As the Election Day draws closer, the alarm bells in my head get increasingly louder. There is no getting away from it. The newspaper, TV, Internet- the media is binging on the juiciest feast its bitten down on in recent times. So many aspects to this election that are contrary to all logical reasoning. But the brain is a funny thing. It resists, gives in, soaks up, readjusts till what was preposterous yesterday seems perfectly normal today.
Anyone familiar with that brilliantly disturbing piece of literature, ‘Lord of the flies’ would know exactly what I mean. Rich in symbolism, William Golding explores the transformation of a civilized bunch of kids stranded on a remote island and their rapid descent into savagery. Jack is a character in this who goes on to symbolize absolute evil. He is a bully who initially talks of the importance of rules that separate them from ‘savages’ and then leads his followers down a brutal path of violence and terror. In the modern world savagery can exist in many forms. Man is set against man in many ways.
I’m not a stranger to being at the receiving end of prejudices and misguided assumptions. Like many others of my generation, I belong to one part of India and grew up in another, lived half my life on one side of the world and the other on the opposite. Through all this traveling back and forth and all over the world, I was taught how important it is to observe, respect, adapt, assimilate. Realized quite early on that’s not a lesson widely taught. The south Indian accent, darker skin and difference in social etiquette constantly come under ridicule- Bollywood is an expert at this. I’ve heard North Indians being regarded as superficial, ignorant and culturally backward. I’m a South Indian who grew up in the north and when younger, was confused about which of these I should consider a personal slight.
Then there is the Western world and the East. Education and technological progress may have brought the world together more than ever before, but they also pick out and emphasize the differences. It makes it colorful and interesting that every individual is a unique result of his or her upbringing, and social, geographic, moral and cultural background. I’ve lived all my life very secure and rather smug in the belief that when it comes to attitude towards mankind in general, I’m a world citizen unencumbered by petty mental boundaries. These past few weeks are a reminder though that there is always a ‘Jack’ who exists among us in many forms – whether it be the potential for evil that is there in each of us or an outside force that lures it out. Either way, he becomes stronger each time he creates a beast.
“Maybe there is a beast . . . .maybe it’s only us.”
Flipping through Fb posts took me to a video from the bizarre ‘Hindus for Trump’ event in North Jersey. Another of those ‘is this for real?!’ material that the brain eventually processed and is yet to get comfortable with. There were protesters from the Indian community holding up placards and Trump supporters fighting back. The video showed one guy in particular engaged in a shouting match with a woman protestor. It was alarming to watch as he got red in the face, threatening, screaming, snarling at her, mocking her gestures and accent, insulting her religion. I felt a bristling, an ugliness on the inside, a feeling of choking on something distasteful. Alarm bells…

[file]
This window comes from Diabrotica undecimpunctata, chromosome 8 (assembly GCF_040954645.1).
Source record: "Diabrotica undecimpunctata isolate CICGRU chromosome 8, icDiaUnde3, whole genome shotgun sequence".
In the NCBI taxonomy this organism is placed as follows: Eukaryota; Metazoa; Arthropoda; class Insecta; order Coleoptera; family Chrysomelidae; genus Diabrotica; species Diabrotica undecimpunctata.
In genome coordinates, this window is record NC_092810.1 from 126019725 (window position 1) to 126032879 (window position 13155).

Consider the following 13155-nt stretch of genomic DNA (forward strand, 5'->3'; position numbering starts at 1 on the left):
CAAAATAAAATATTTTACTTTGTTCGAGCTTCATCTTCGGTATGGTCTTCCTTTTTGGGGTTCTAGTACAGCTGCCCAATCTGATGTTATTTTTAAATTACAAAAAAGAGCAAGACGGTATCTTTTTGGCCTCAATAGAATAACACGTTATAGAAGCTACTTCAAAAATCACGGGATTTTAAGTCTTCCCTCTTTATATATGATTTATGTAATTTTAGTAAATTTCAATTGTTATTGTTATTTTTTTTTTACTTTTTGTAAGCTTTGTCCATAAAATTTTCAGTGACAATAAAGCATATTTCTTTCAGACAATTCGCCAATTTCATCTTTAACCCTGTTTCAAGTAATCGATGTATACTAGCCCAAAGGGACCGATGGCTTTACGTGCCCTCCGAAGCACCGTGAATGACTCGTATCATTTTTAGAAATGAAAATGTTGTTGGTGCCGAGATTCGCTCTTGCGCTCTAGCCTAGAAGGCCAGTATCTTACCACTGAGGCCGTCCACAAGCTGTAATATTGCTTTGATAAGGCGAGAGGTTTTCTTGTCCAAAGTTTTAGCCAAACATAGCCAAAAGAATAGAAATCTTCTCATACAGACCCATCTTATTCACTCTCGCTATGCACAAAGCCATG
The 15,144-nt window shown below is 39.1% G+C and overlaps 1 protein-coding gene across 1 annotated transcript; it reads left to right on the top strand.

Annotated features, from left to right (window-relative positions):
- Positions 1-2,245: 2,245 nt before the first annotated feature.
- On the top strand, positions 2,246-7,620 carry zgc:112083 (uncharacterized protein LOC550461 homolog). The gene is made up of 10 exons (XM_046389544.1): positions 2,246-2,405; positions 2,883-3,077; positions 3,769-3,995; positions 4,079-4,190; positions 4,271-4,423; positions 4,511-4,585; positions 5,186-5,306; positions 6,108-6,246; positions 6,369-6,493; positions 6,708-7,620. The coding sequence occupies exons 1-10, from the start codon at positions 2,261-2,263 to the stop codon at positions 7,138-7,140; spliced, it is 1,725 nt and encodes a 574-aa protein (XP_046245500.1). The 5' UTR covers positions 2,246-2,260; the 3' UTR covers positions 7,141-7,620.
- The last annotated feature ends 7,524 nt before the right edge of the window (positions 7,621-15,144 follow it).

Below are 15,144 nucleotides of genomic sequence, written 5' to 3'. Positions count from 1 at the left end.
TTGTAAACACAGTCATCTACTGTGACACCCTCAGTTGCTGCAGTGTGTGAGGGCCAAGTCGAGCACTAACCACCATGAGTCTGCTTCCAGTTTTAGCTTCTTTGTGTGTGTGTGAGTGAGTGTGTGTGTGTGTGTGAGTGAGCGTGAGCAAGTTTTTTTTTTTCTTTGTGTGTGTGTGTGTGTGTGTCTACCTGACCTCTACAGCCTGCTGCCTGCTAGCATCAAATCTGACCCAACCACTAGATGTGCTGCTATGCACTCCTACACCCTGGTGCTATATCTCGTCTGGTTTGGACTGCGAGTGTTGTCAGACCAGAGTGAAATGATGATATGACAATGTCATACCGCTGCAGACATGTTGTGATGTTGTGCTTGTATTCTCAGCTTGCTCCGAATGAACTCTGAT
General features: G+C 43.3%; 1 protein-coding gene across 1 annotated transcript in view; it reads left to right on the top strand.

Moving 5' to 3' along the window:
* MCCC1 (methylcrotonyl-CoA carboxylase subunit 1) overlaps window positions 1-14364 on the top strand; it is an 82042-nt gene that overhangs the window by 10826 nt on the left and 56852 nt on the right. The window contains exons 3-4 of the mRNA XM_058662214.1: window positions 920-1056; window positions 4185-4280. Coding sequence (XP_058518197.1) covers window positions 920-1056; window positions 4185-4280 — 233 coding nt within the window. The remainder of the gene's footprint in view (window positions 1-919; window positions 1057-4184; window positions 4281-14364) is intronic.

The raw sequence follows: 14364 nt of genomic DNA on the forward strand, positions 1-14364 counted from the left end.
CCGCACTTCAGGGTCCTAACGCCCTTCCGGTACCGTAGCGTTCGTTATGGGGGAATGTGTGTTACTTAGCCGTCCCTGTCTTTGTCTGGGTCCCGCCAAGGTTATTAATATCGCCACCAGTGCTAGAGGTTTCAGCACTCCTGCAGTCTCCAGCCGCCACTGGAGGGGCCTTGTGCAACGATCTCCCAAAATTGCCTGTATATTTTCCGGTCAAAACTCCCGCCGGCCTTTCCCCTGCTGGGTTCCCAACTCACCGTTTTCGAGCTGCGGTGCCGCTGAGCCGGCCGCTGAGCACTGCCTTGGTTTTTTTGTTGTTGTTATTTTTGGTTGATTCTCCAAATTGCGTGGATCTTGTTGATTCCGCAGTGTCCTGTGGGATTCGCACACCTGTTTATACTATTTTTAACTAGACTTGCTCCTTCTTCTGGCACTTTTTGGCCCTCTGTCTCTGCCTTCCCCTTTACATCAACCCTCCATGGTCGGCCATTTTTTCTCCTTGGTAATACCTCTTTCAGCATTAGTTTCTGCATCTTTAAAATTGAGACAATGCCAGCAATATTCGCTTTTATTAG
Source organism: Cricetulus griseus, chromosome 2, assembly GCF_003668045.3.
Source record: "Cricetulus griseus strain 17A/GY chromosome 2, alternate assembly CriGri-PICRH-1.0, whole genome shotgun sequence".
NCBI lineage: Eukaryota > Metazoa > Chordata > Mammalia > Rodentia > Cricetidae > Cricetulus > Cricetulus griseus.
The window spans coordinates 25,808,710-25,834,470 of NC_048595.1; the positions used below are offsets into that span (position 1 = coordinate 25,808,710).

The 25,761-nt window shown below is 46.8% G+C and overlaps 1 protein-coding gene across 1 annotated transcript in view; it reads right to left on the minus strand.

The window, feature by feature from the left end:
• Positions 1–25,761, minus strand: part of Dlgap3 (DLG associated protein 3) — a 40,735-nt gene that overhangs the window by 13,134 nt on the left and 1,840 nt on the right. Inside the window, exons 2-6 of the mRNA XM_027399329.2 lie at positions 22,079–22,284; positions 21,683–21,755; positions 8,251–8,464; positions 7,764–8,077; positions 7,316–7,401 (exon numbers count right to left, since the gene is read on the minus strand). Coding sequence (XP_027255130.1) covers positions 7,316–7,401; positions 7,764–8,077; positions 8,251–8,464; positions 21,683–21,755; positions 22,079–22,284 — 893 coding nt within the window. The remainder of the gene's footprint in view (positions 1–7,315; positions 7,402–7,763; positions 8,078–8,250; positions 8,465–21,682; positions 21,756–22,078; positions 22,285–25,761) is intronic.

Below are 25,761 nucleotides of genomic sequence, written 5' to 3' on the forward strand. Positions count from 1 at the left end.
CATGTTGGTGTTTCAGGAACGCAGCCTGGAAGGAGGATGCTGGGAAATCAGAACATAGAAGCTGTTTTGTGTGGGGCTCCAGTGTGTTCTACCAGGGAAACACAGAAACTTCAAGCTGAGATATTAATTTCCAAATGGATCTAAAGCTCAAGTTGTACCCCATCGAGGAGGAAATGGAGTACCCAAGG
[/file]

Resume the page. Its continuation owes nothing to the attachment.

While I don’t agree that offering the other cheek is the way to go, it’s a tricky thing to distinguish between true malice and sheer ignorance. So I took a deep breath and a step back. I put a leash on that beast and made him go back to sleep. Anger doesn’t help deal with someone who doesn’t realize that he has sealed himself up into a tight little can of ignorance. In fact it’s sad to see him isolate himself on such unnecessary divisions such as religion, nationality, color of skin, gender, and life choices. There are times when an offender simply doesn’t know any better and it is always worth the effort to try to educate him or her. Throw an alternate route, a different way of thinking out there and he may just decide to explore it. I’ve watched my dad do this successfully, numerous times with students branded antisocial elements. It takes commitment to society, patience and the wisdom to see beyond yourself. A prospect that will be increasingly difficult if a society believes that a civilized world can exist within walls.
The angry man in the video wants a better America and the placard holding lady believes that together we are stronger. Fair enough. Educate your children. Teach them the value of hard work, honesty, decency, kindness and common sense. Make them aware that there is potential for evil as well as good in each person regardless of religion, gender, color of skin or bank balance. Never accept anything without question- whether it be from your doctor, the interpreter of your God, or a public figure. The person who shouts the loudest will be heard but it does not mean he is right- someone else’s beliefs, thoughts and opinions need not become yours. If you were to judge someone based on their difference, switch the camera to selfie mode too occasionally – Maybe the change should start with you. You need not understand someone else’s way of life if it doesn’t affect you or harm others. You do need to respect it.
And finally- our forefathers have worked hard, fought for and dreamt of a future that is now our present. Let’s do no harm even if we do no good. Unfortunately, those are pretty much the two choices we have right now.